Friday, January 18, 2013

A Studio Visit with Julia Whitney Barnes by Susan Ross

DECEMBER 2, 2012

Entering Julia Whitney Barnes' studio in Red Hook, Brooklyn, I encountered a world of interconnections, a feast for the eyes. Two of the walls are covered with rich source material, including studies, photos and reproductions of images of animals, plants, architecture, a favorite painting: Pontormo’s Visitation and a view from her studio window in Italy.  Surrounding herself with this imagery, Julia explores relationships between art, science and mythology, and natural and human-made worlds. Integrating her ideas, she flexibly moves among oil painting, printmaking, ceramics, mural painting, mosaic work and installation, creating studio and public works. Her work is influenced by ecological practices and the complex relationship humans have had with the environment throughout time.
For Collectively Assembled, I chose a painting in progress (oil paint, ink and watercolor on linen stretched over wood.) This piece explores private vs. public and is a good fit for the unique A@R space with its reconverted showers, green areas, courtyard and public programs. Initially Julia associated the blue atmosphere with the sky, but after Hurricane Sandy this aquatic color took on new meaning. The prison-like tower is a remnant from an abandoned amusement park. She incorporates the labyrinthine floor pattern of San Vitale in Ravenna, leading our eye back to the center of the painting. Its perfect triangles have been made irregular with the passing of time. We also see nature at work on the contemporary fence in the foreground. Julia observes, “Nature permeates human-made structures. Humans build barriers, yet long for reunification with nature, a constant cycle occurring throughout centuries.” The adaptable trees, growing through the fence, have been cut down to truncated branches. The trees weave in and out of the fence, itself a woven form. Repeated triangle and diamond patterns bring the eye around the entire painting.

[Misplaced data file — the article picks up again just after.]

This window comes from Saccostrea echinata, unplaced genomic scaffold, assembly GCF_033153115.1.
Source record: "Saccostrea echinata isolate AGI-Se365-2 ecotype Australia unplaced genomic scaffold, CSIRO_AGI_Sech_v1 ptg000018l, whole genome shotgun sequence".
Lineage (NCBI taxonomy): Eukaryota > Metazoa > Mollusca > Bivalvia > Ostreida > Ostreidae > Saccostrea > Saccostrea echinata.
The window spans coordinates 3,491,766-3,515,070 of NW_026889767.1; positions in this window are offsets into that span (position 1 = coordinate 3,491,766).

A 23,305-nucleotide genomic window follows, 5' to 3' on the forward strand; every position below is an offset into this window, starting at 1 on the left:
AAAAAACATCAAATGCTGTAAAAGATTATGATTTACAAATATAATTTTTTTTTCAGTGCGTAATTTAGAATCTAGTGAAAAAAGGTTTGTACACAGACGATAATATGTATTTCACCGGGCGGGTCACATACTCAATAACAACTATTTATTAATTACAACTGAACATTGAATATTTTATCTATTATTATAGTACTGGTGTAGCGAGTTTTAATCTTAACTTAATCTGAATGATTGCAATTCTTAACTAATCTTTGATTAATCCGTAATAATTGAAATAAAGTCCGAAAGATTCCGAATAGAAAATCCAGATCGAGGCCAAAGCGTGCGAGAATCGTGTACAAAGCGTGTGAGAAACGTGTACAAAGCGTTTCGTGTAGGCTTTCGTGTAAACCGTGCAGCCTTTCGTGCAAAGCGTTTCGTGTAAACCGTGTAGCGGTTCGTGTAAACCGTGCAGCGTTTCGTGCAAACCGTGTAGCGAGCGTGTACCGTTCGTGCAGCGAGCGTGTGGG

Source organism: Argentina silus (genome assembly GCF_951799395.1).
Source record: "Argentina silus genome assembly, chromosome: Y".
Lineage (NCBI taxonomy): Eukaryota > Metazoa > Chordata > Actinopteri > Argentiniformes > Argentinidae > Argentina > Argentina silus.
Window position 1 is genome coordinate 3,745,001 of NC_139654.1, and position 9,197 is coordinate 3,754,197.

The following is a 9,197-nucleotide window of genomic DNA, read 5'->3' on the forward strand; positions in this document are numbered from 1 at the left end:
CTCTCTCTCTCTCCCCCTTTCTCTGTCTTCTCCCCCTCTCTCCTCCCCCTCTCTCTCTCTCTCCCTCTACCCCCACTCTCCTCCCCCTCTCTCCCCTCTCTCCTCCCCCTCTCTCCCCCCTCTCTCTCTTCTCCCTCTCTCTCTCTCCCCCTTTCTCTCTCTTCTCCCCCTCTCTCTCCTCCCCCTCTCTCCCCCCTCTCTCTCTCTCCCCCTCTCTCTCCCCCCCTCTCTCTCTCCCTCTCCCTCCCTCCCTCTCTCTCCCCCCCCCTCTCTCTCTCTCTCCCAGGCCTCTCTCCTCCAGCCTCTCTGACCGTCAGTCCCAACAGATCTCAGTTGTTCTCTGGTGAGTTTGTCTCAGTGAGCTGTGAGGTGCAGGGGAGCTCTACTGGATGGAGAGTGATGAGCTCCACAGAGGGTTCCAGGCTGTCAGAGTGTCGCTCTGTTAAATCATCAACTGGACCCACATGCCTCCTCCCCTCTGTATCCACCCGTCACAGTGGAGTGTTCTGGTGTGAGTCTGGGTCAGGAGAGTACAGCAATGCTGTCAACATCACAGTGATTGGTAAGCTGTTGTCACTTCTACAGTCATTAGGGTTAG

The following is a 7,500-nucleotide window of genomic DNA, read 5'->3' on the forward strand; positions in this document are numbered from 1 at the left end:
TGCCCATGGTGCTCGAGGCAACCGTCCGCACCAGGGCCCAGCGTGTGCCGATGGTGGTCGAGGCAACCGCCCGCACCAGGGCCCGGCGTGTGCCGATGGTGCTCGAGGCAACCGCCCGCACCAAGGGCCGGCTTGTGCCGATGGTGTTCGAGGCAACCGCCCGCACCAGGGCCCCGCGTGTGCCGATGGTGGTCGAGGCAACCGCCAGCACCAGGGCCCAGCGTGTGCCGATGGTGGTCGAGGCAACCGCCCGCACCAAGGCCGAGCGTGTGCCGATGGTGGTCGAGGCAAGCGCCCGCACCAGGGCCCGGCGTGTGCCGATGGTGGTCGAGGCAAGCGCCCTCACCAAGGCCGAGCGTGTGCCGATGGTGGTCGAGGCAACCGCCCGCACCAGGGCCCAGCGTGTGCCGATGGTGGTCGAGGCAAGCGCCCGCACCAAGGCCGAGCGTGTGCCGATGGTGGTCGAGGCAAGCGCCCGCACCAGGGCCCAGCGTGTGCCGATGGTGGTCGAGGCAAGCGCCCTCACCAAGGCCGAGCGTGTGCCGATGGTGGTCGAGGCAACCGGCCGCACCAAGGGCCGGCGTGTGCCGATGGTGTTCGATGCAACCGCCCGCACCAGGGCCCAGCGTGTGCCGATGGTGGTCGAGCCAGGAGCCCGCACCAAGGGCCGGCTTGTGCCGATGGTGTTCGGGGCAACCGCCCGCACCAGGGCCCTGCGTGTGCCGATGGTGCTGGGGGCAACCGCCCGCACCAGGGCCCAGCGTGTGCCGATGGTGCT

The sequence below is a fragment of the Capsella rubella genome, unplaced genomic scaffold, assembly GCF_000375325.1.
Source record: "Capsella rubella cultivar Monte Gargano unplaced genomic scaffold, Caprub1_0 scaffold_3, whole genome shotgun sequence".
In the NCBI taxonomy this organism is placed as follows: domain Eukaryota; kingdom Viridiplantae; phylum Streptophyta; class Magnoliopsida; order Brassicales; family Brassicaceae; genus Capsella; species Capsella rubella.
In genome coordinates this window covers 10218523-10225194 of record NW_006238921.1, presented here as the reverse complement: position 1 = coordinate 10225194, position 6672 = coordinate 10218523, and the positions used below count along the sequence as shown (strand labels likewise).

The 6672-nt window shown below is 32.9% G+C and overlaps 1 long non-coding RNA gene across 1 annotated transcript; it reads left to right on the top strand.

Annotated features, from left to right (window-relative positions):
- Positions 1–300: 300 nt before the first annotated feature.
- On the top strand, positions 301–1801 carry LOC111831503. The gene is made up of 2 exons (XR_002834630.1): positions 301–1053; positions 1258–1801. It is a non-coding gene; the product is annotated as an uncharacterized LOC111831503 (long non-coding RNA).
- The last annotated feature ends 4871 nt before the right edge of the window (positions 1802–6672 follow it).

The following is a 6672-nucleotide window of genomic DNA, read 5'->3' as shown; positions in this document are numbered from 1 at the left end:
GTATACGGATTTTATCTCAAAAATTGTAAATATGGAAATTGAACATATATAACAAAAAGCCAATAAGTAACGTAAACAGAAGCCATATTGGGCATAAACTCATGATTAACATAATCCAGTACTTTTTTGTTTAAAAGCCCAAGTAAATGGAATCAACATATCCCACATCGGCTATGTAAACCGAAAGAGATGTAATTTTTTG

A diptych, Star Island (hand-colored etching with shellac-based ink and watercolor,) will also be included in the show. Star Island is a real island off the coast of NH, where Julia spent time as a child. In this diptych, she explores how the isolated feeling of the island is conducive to fantasy. The atmospheric pink coloring breathes throughout both images like the sky at dawn or dusk. The star print fuses patterns from various cultures, including Celtic and Islamic. Julia is interested in how patterns affirm universality among cultures and are distilled from nature. She creates patterns within patterns and the star arrows are multidirectional and continuous in movement. In the landscape print, Julia explores her love for the work of Patrick Blanc, trained botanist, artist and creator of vertical gardens. She loves the ecological benefits of vertical gardens, planted on building walls, and how these beautiful creations grow and change over time. In this print, she also explores her fascination with a unique geological structure, a karst formation in Phang Nga Bay in Thailand. This rock formation has been transformed by the rise of fall of the sea level. Time and natural processes have turned it into a vertical garden structure. A ghost print of a spiral staircase weaves around this image, creating an energy field.
It was wonderful to see Julia and her work, and to learn about her inspirations. I look forward to future studio visits!
Julia Whitney Barnes has been a member of the tART Collective since 2006. She is on the faculty at Adelphi University. To learn more about her work, visit